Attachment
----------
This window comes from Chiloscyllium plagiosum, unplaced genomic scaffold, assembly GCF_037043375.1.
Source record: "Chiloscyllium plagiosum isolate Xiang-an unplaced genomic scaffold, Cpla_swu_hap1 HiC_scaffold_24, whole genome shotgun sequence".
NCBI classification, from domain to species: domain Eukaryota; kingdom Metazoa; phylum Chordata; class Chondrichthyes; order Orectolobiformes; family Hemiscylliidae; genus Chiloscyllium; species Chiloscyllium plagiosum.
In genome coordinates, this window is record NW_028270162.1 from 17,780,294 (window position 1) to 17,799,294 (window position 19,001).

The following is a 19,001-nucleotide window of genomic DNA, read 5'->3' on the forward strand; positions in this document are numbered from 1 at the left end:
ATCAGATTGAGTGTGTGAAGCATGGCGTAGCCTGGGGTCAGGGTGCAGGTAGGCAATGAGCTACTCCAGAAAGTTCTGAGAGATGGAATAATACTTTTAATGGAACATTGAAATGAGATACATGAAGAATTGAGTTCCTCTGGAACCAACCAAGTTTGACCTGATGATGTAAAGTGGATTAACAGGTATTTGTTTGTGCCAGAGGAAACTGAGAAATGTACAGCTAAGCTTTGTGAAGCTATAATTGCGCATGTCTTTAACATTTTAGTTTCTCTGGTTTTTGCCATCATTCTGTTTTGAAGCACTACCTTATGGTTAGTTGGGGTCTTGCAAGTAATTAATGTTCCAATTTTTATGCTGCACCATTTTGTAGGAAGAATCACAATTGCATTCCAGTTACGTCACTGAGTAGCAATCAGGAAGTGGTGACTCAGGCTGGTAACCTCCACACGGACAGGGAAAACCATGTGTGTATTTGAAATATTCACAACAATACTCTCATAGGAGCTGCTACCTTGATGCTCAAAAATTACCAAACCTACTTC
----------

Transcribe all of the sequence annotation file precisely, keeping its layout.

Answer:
This window comes from Chiloscyllium plagiosum, unplaced genomic scaffold, assembly GCF_037043375.1.
Source record: "Chiloscyllium plagiosum isolate Xiang-an unplaced genomic scaffold, Cpla_swu_hap1 HiC_scaffold_24, whole genome shotgun sequence".
NCBI classification, from domain to species: domain Eukaryota; kingdom Metazoa; phylum Chordata; class Chondrichthyes; order Orectolobiformes; family Hemiscylliidae; genus Chiloscyllium; species Chiloscyllium plagiosum.
In genome coordinates, this window is record NW_028270162.1 from 17,780,294 (window position 1) to 17,799,294 (window position 19,001).

The following is a 19,001-nucleotide window of genomic DNA, read 5'->3' on the forward strand; positions in this document are numbered from 1 at the left end:
ATCAGATTGAGTGTGTGAAGCATGGCGTAGCCTGGGGTCAGGGTGCAGGTAGGCAATGAGCTACTCCAGAAAGTTCTGAGAGATGGAATAATACTTTTAATGGAACATTGAAATGAGATACATGAAGAATTGAGTTCCTCTGGAACCAACCAAGTTTGACCTGATGATGTAAAGTGGATTAACAGGTATTTGTTTGTGCCAGAGGAAACTGAGAAATGTACAGCTAAGCTTTGTGAAGCTATAATTGCGCATGTCTTTAACATTTTAGTTTCTCTGGTTTTTGCCATCATTCTGTTTTGAAGCACTACCTTATGGTTAGTTGGGGTCTTGCAAGTAATTAATGTTCCAATTTTTATGCTGCACCATTTTGTAGGAAGAATCACAATTGCATTCCAGTTACGTCACTGAGTAGCAATCAGGAAGTGGTGACTCAGGCTGGTAACCTCCACACGGACAGGGAAAACCATGTGTGTATTTGAAATATTCACAACAATACTCTCATAGGAGCTGCTACCTTGATGCTCAAAAATTACCAAACCTACTTC